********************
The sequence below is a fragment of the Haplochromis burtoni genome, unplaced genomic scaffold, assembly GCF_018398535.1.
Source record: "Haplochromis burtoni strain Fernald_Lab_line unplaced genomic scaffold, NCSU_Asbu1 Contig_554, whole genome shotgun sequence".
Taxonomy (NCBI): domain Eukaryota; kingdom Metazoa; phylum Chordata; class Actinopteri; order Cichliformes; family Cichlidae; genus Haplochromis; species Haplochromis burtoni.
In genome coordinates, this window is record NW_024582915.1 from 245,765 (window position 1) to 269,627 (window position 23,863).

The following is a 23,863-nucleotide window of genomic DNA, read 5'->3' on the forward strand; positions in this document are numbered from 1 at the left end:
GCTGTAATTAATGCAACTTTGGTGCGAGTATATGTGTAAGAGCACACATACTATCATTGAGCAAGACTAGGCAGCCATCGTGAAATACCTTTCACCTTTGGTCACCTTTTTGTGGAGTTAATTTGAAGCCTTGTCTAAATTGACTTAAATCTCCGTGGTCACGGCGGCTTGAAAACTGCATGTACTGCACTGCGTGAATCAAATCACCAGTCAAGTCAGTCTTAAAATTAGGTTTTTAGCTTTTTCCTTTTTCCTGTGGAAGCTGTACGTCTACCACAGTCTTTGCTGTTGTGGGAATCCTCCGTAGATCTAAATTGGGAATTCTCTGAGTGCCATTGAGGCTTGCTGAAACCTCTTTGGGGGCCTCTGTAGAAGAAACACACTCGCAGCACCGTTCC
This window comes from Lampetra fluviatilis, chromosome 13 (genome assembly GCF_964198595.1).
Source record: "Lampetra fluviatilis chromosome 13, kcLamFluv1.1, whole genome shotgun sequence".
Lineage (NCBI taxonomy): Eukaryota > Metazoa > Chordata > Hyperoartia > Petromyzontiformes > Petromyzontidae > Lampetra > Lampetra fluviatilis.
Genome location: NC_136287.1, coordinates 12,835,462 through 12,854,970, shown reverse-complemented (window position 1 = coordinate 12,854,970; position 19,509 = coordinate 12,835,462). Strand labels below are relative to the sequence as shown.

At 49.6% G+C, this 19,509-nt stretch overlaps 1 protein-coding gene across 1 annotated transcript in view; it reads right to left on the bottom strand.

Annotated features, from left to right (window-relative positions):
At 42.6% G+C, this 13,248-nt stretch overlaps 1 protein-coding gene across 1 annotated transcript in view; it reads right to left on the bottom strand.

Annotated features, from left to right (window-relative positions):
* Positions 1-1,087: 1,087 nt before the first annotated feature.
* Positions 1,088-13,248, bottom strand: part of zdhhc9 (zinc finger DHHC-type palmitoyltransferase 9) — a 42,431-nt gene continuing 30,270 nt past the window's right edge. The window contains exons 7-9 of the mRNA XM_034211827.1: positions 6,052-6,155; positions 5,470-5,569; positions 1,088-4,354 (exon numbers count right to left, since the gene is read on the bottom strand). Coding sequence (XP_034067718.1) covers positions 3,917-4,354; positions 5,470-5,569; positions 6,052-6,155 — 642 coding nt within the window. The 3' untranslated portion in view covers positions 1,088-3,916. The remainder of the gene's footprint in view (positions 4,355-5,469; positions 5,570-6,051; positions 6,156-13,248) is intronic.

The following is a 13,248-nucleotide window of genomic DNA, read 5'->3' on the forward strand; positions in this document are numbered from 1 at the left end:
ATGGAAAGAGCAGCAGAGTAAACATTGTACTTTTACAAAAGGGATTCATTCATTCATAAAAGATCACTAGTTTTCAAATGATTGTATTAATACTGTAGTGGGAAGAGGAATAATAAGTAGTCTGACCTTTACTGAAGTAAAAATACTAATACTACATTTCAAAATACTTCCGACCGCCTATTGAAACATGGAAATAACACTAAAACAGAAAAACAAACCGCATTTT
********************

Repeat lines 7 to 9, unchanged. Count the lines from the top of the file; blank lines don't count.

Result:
This window comes from Lampetra fluviatilis, chromosome 13 (genome assembly GCF_964198595.1).
Source record: "Lampetra fluviatilis chromosome 13, kcLamFluv1.1, whole genome shotgun sequence".
Lineage (NCBI taxonomy): Eukaryota > Metazoa > Chordata > Hyperoartia > Petromyzontiformes > Petromyzontidae > Lampetra > Lampetra fluviatilis.